Smart ideas for experience designers

Wisdom straight from the stage

When Greg Allen wrote his 25 Rules for Creating Good Theater, he was thinking of his Chicago theater company and not your customer experience.

Nevertheless, Greg's one-page list of theatrical tips are as good a guide to customer experience, service design or even presentation technique as you will find on any business bookshelf.

Starting with the basics, some of his showbiz pointers are simple good advice for anyone working with customers:

Rule #7: Know your audience
Rule #10: Use the performers for who they are
Rule #523 (!): Include a surprise
Rule #5: Make form follow function

Others are more challenging and thought provoking, but potentially invaluable:

Rule #4: Know why you are creating this show
Rule #17: Put the backstage on stage
Rule #22: Get non-verbal

My favourite Rule is just beautiful - and mighty, if you can pin it down for your customers:

Rule #16: Create a gift for the audience. The show should include a personal gift for each member of the audience – either material, emotional, or experiential. Make sure everyone in the audience has an individual experience of the show to take out of the theater and share and discuss afterwards.

Can your customer experience do that? What could you add, to achieve that goal?

Here's Greg's full list. It's well worth reading.

Stage door pic by slimmer_jimmer at flickr.

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The Gods' View - an exercise in perspective

Can you hear me at the back?

I think I like Garth Brooks, though I've never really heard his music. As the story goes, he liked to personally check out the worst seats in his venues just before the show, seeing if the seats way up in the "Gods'" were worth his fan's hard earned cash*. It's a technique we can all use - and not just when we are on stage.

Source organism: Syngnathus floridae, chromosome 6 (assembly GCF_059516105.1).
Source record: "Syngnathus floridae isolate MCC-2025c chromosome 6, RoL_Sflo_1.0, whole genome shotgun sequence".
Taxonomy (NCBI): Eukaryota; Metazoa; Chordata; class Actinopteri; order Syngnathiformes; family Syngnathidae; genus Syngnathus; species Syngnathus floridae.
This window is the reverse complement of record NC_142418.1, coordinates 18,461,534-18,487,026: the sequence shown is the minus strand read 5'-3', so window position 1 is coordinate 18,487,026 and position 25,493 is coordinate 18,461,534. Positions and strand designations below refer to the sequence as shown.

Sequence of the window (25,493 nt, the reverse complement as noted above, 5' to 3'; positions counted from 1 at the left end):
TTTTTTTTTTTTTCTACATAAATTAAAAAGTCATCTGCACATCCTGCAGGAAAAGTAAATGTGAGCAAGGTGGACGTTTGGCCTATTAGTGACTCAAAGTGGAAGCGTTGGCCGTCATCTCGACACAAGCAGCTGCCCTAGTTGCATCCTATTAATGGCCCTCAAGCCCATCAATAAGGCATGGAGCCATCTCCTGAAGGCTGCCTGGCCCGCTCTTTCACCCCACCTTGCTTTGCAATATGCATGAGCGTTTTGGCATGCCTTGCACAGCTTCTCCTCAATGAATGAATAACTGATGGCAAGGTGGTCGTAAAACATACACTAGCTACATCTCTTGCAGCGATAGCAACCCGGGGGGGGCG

How does your customer experience work from the metaphorical back row?

Imagine you are the very last passenger to check in, the diner who gets the very last portion of soup, the very last caller to dial the hotline today. Imagine you are the absolute latest adopter, the most allergic guest, or you wear the most outsiziest size. Or perhaps you have a dicky back, terrible hearing, low bandwidth or fifty-five year old eyes? Does the experience still work for you?

It's crucial to put ourselves in the shoes of all our customers - not just the ones that look like our "typical customer" personas. This is not (only) because we want to please as many as possible, but because these end-of-the-bell-curve viewpoints and needs can tell us something about the way our experience works for everyone.

A great example from WorkPlayExperience colleague Markus Hormess: I was typing up our Book of Shenanigans, and Markus peered over my shoulder.

"Look at it at 25% zoom," he suggested. "Does the layout still make sense?"

Take a step back. Book late. Get down on your knees. Sit in the cheapest seat. Squint at your packaging.

bet you will learn something.

Experience Monitor readers click HERE for more...

Binocular pic by Operators Are Standing By at Flickr.

* If the seats were no good, Garth would give away front-row tickets to those back-row fans, or dash up there for a close-up song during the concert. And this from one of the most successful recording artists of all time. Respect.

Happy staff = happy customers, again

In 2008, Norway's Flytoget Airport Express Train...

1. was the Best Place to Work in Norway.

2. was Number 1 in Customer Satisfaction in Norway.

Hmmm... I wonder if there might be a link?

Number 1 pic by Leo Reynolds at Flickr

Fake smiles are dangerous

Take the test

I've written before on the dangers of fake smiles in customer experience design. Customers spot them - can you?

The BBC's psychology crew offer this test.

The best way to avoid fake smiles (and uneasy customers) is to make sure that your team are having a blast at work. That's not just a hunch - the Sunday Times Great Places to Work Survey showed that companies whose staff were enjoying their daily grin(d) grew four times faster than average.*

More on what to do about fake smiles here and here.

Plastic smile pic by colodio by at flickr.
* Over the past five years, companies rated as “a good place to work” have shown 25 per cent growth in share and dividend returns, compared to an average return of only 6.3 per cent.
(Source: Sunday Times Great Places To Work Survey, 2002)